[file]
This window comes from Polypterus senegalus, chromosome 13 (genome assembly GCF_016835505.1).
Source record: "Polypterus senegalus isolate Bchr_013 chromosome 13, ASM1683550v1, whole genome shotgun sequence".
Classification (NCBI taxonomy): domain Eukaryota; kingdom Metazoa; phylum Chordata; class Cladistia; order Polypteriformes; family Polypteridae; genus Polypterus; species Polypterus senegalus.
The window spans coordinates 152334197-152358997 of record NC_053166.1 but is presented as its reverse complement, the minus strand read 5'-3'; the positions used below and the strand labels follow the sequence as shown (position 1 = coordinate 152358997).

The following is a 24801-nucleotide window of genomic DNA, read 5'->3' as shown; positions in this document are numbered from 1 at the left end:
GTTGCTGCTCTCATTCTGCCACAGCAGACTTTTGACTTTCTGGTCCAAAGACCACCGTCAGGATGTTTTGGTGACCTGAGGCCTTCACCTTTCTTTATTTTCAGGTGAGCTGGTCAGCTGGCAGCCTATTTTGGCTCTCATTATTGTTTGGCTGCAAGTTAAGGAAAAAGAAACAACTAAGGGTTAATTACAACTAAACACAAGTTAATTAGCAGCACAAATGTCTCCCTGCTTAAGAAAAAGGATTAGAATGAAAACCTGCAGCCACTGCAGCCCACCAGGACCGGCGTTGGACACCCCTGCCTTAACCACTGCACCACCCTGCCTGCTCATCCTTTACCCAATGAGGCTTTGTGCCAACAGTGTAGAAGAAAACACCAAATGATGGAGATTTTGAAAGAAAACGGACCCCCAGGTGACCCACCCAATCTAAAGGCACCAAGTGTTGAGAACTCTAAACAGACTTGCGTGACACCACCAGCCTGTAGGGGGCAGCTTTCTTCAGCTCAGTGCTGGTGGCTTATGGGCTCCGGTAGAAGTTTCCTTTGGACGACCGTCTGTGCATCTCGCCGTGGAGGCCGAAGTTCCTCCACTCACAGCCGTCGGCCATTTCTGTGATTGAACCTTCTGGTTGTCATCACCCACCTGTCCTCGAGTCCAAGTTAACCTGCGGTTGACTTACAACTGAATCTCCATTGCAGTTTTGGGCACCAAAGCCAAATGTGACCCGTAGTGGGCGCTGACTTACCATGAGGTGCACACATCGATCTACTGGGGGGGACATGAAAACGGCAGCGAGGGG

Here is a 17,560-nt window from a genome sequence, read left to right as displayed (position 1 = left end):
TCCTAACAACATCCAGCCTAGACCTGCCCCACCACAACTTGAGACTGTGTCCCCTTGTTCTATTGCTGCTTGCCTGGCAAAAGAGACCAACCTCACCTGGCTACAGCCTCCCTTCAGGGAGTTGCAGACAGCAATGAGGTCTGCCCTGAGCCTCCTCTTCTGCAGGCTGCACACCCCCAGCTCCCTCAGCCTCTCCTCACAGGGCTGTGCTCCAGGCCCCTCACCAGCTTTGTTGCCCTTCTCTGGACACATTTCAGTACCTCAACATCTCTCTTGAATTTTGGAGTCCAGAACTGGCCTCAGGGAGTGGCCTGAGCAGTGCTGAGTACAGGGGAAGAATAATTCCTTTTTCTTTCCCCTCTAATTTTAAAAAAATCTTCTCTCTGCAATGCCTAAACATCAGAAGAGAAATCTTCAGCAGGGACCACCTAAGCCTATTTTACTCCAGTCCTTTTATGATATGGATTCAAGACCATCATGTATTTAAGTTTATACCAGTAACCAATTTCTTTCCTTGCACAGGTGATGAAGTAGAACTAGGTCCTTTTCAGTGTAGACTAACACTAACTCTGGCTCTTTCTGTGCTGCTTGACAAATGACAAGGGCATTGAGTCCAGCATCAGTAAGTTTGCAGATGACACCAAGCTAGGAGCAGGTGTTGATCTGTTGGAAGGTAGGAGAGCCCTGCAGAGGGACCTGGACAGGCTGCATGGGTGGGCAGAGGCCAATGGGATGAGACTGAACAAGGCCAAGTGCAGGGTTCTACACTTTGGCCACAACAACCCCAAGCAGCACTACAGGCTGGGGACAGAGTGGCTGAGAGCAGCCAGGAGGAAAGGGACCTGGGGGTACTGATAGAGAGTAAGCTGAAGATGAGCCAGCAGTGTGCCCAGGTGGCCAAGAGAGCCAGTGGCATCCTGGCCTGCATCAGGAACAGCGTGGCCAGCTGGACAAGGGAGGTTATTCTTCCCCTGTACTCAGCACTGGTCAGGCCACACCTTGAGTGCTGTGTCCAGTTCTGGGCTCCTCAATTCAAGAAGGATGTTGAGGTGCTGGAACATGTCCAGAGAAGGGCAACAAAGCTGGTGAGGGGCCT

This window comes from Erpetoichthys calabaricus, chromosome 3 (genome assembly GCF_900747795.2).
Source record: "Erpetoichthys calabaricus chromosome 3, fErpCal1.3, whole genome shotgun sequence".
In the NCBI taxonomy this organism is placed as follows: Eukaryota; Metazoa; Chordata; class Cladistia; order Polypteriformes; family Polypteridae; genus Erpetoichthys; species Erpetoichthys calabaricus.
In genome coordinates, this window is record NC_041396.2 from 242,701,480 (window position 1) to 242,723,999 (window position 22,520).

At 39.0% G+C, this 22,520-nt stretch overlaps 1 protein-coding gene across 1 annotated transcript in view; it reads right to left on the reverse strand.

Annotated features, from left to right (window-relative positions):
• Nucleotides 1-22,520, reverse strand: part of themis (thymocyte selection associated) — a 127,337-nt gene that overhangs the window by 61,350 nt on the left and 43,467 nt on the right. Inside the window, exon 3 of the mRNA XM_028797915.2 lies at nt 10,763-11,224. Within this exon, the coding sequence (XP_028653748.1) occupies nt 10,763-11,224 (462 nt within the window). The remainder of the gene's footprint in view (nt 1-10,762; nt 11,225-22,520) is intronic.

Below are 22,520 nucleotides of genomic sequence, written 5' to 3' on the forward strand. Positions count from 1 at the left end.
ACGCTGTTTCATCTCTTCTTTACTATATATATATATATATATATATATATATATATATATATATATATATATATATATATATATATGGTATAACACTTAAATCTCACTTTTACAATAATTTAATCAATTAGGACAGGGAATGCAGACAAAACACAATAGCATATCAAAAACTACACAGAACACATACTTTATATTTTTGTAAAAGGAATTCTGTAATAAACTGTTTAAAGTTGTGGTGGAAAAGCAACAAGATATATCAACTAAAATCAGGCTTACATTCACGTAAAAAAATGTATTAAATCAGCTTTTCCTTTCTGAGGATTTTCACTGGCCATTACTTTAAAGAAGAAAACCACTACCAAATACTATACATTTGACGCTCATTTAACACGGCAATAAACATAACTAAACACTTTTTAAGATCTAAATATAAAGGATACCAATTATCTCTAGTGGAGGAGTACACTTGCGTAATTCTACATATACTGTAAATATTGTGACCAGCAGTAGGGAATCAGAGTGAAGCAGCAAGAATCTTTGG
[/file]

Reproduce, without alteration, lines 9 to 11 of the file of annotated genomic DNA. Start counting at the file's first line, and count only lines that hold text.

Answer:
This window comes from Erpetoichthys calabaricus, chromosome 3 (genome assembly GCF_900747795.2).
Source record: "Erpetoichthys calabaricus chromosome 3, fErpCal1.3, whole genome shotgun sequence".
In the NCBI taxonomy this organism is placed as follows: Eukaryota; Metazoa; Chordata; class Cladistia; order Polypteriformes; family Polypteridae; genus Erpetoichthys; species Erpetoichthys calabaricus.